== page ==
DB: And aiming as near to perfection as you can get?

CS: He’s a perfectionist. When you look at his work the proof is in the pudding.

DB: What about marks for the camerawork, are they really rigid?

CS: They’re necessarily rigid, at times, but it changes. On the spot, he will change things, change intention, change everything. It was fun.

DB: You don’t have to smoke as a character, do you?

CS: Thank God no! They sent out notices and said: ‘It’s the ‘70s, so who among you would be willing to smoke?’ And I just wrote back and said: ‘Absolutely no.’ And poor Holt McCallany said ‘yes’ and I think he regrets it to this day. This season he’s going to taper off. He really smokes.

Read the full interview

Read the other Absolute Music Chat conversations with the Cast of Mindhunter (more to come):

In Conversation with Mindhunter’s Jonathan Groff
An Interview with Mindhunter’s Holt McCallany
Jack Erdie: Actor (MindhunterBanshee) & writer
In Conversation With Alex Morf: Actor (MindhunterDaredevil)
In Conversation With Tobias Segal: Actor (MindhunterSneaky Pete)
Spotlight Interview. Chris Dettone: Actor (Mindhunter), Stuntman/Coordinator

Quentin Tarantino Casts Same Charles Manson Actor as David Fincher’s ‘Mindhunter’

Jeff Sneider
August 30, 2018
Collider

2018-08-31. Justified actor Damon Herriman

Two days ago, TheWrap broke the news that Quentin Tarantino had cast Australian actor Damon Herriman as Charles Manson in Once Upon a Time in Hollywood, but sources say he wasn’t the first auteur to have that idea, as Collider has exclusively learned that David Fincher already cast Herriman as Manson in the upcoming second season of Netflix’s Mindhunter.

A representative for Netflix declined to comment.

Sources say that while Herriman will appear as a 1969-era Manson in the Tarantino film, his appearance in Mindhunter will be in the ’80s, when Manson was already behind bars. That lines up with previous reports that the second season will feature the Atlanta Child Murders, which took place between 1979 and 1981. Other serial killers expected to appear include the Son of Sam and, of course, the BTK Killer, who popped up throughout the first season, though he was never mentioned by name.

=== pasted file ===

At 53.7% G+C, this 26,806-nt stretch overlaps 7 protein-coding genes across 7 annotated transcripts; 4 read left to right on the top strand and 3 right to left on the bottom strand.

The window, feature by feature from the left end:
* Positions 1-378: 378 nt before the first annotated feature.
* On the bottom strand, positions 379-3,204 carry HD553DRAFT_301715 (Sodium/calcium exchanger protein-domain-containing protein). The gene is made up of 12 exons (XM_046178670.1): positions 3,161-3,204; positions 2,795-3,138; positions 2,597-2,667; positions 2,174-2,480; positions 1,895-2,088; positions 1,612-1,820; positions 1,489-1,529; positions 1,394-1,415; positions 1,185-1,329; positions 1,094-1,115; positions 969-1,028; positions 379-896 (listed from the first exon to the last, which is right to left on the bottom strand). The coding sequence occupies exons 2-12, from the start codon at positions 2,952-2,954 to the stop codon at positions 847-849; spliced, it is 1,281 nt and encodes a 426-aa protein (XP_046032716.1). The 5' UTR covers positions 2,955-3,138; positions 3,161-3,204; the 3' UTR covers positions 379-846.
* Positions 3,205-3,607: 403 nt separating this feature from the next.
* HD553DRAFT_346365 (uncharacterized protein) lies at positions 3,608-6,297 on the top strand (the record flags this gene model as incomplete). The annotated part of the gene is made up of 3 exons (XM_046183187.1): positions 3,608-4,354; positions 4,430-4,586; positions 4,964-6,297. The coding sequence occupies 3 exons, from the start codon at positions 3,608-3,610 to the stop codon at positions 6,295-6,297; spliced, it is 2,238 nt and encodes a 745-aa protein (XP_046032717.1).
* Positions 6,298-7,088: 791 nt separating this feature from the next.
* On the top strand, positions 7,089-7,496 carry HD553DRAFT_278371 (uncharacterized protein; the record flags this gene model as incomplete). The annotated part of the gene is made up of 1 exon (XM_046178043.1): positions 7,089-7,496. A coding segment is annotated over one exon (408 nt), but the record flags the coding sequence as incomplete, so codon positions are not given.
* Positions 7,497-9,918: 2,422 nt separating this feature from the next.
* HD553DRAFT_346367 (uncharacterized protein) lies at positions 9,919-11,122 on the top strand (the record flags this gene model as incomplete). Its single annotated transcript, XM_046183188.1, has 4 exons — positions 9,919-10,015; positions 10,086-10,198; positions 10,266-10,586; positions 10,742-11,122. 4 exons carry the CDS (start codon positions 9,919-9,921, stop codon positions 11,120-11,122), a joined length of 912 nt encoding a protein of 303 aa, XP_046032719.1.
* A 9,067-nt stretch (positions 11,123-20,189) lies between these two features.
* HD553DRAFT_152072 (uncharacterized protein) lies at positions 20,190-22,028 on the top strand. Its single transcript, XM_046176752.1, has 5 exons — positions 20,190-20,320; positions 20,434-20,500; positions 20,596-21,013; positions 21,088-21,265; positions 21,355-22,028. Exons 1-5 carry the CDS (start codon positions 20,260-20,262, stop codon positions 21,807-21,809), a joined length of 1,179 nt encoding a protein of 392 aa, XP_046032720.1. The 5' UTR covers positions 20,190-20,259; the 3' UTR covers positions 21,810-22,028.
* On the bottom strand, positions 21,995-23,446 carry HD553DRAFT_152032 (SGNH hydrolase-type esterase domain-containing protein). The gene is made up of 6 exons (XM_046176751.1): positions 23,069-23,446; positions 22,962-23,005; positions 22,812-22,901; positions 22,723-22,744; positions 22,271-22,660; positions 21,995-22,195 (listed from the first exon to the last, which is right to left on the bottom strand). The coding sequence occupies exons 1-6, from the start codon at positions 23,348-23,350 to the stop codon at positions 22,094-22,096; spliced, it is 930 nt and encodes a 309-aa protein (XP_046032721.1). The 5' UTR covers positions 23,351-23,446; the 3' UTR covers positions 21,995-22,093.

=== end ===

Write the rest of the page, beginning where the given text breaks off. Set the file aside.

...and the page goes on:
Sources say that while Herriman’s casting in the Tarantino film was announced first, he was actually cast in Mindhunter much earlier, and in fact, already shot his scenes in July. Either way, the fact that he booked projects from Fincher and Tarantino back-to-back should speak highly of his take on Manson. I mean, when masters of casting like Fincher and Tarantino vouch for you, who else do you need to impress in this town?

Read the full article

2018-08-31. Damon Herriman

Color Grading Netflix’s Mindhunter

Eric Weidt, Dolby’s Thomas Graham, and Netflix’s Chris Clark.

A look at the show’s unique HDR look and workflow

David Alexander Willis (Twitter, Instagram)
June 2018
Post Magazine

2018-06. Post - Color Grading Netflix_s Mindhunter 00

Each Mindhunter hour-long show (from the 10-episode run) was graded using FilmLight’s Baselight color grading tools by colorist Eric Weidt, who navigated between ultra-modern capture technology, the time and place of late 70s cinema and the very specific needs of David Fincher.

Adding an editorial and visual effects team at his facility in Hollywood, Mindhunter was the first time that the auteur established his own in-house DI. “It’s important to note, we had a lot more time to work on this show than most grades,” Weidt pointed out during a special HDR presentation by FilmLight, Dolbyand Red Digital Cinema at Hollywood’s Dolby Cinema Old Vine theatre.

“The 70’s and serial killers backdrop brought to mind David Fincher’s Zodiac, which is an absolutely brilliant movie; a masterpiece in terms of both content and color,” he says. “The 70s has a distinct color palette” he continues. Street photographers William Eggleston and Stephen Shore are personal sources of inspiration for initial color grading.